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Stop. Rest. Pace

Helping you understand the energy limits of ME/CFS and Long COVID

Post-exertional malaise (PEM) is a core symptom of ME/CFS, and a common symptom in Long COVID. PEM is when your symptoms get worse after physical, mental or emotional exertion. It means that you feel sicker after doing things like having a shower, going for a walk or even just reading a book.   

PEM happens because your body doesn’t make as much energy at a cellular level as a healthy person. It is like a battery that never fully recharges and that drains faster than a healthy battery. When the energy in your battery gets low, your symptoms get worse.  

Stop. Rest. Pace. 

Unfortunately, there is no cure for PEM. The best way to manage your condition is to learn how to stop your energy draining too fast to help reduce your symptoms, and to learn how to make the most of the energy you do have. This is called Stop Rest Pace 


Stop activity before you experience symptoms, or as soon as you notice an increase in symptoms. Rest

Take regular rest breaks throughout the day, and during activities. 


Break your activities up with periods of rest to allow your battery to charge. Everyone is different, so it is important for you to get to know how much you can do and how much rest you need. 




Some questions to consider:  

  • How much rest do you need to rechare? Are you getting enough?  
  • Are you constantly draining your battery without taking time to charge? 
  • Do you need to build in more rest time? 


What is the best way to rest?

There are many different ways to rest! The best way to rest is the way that works best for you.   

For some, complete rest involves absolutely minimal activity, which means no stimulation such as TV, social media, reading or listening to music. 

For others, it might be listening to a guided meditation or sitting in nature.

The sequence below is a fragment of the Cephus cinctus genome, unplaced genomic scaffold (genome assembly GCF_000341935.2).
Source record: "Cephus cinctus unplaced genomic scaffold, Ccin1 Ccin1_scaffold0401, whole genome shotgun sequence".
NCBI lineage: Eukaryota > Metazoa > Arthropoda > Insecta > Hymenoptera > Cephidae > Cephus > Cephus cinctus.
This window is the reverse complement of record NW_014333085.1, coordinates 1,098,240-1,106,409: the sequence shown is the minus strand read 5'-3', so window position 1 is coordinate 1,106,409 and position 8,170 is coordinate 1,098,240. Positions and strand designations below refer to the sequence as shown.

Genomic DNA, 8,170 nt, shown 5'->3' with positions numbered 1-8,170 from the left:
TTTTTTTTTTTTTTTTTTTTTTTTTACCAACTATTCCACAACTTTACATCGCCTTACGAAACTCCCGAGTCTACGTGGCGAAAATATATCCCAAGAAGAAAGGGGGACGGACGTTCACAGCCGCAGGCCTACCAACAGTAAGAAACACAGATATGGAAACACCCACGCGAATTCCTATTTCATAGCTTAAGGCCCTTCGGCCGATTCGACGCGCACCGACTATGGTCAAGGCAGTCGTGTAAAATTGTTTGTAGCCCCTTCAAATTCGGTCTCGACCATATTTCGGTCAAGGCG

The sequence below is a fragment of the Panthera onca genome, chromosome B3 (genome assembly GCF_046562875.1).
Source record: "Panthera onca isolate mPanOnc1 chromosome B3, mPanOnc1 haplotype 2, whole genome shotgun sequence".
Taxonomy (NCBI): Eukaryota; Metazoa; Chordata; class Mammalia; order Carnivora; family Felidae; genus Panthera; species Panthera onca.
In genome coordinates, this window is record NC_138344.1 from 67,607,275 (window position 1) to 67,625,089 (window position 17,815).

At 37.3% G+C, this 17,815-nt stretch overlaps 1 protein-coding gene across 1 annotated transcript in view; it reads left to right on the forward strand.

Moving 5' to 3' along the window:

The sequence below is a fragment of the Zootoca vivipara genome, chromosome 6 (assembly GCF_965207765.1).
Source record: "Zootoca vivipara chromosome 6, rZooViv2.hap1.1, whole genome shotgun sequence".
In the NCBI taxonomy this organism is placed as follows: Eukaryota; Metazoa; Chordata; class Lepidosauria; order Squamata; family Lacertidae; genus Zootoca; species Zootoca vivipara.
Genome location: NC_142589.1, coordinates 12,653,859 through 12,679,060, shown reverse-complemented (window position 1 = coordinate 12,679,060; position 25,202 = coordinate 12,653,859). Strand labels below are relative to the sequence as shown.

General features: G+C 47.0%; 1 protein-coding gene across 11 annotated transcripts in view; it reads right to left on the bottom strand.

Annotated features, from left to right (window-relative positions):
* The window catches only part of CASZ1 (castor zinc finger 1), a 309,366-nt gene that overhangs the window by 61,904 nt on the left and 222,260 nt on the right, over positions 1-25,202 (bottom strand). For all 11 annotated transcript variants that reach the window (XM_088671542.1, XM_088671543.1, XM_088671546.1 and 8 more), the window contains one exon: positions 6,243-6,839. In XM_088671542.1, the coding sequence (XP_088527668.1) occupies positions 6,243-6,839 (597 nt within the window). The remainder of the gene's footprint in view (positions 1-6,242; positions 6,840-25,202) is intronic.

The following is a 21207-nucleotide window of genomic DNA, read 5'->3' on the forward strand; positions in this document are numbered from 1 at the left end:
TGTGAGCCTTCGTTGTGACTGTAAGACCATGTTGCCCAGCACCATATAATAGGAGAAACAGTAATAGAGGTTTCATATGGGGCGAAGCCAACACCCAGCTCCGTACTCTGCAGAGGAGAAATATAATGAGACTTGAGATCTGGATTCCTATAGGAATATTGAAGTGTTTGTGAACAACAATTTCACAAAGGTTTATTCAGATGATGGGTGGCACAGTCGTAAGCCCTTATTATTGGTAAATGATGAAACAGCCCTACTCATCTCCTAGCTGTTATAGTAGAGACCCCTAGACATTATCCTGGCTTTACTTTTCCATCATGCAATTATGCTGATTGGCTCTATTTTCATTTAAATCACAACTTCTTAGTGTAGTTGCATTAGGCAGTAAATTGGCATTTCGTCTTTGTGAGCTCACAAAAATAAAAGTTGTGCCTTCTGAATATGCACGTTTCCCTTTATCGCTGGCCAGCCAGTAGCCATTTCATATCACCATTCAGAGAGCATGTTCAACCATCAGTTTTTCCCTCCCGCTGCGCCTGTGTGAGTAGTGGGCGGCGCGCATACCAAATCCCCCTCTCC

And others find that complete stillness isn’t restful for them, and so things like playing a game on their phone or doing an easy puzzle allows their body and mind to rest.  

You may want to try different strategies to see what works best for you. 

What is Pacing?

The aim of pacing is to leave some energy in your battery at the end of the activity to make it easier for your energy battery to recharge. It involves undertaking less activity than what you have energy for on a given day, and breaking activities down into short bursts with rest breaks in between. For example, instead of taking a shower, brushing your teeth and combing your hair in one go, you might take a shower and then rest until you feel ready to undertake the next activity. 

Some ME/CFS doctors advise people living with PEM to try to do no more than 50-60% of what they feel they can do.  

Pacing, like any other skill, must be practised. It becomes easier over time. 

Be realistic 

In an ideal world, you would always be able to stay within your energy limits and would never experience PEM, but this is not very realistic. If you have work or family commitments or live alone, your daily life may take you beyond your energy limits. 

And sometimes there are activities that you want to do and are important for overall wellbeing, but will take you outside of your energy limits.  

Pacing is a tool to help you manage your condition. It isn’t magic and it’s not a cure. It is important to be flexible and realistic with your pacing and try to build pacing into your everyday life. 

Remember – your battery is not the same as when you were healthy. Even when you are resting and pacing, what you can do in a day will be less than before. 

How to get support with Pacing 

Our free Telehealth Support Service provides assistance with symptom management and guidance on pacing. 

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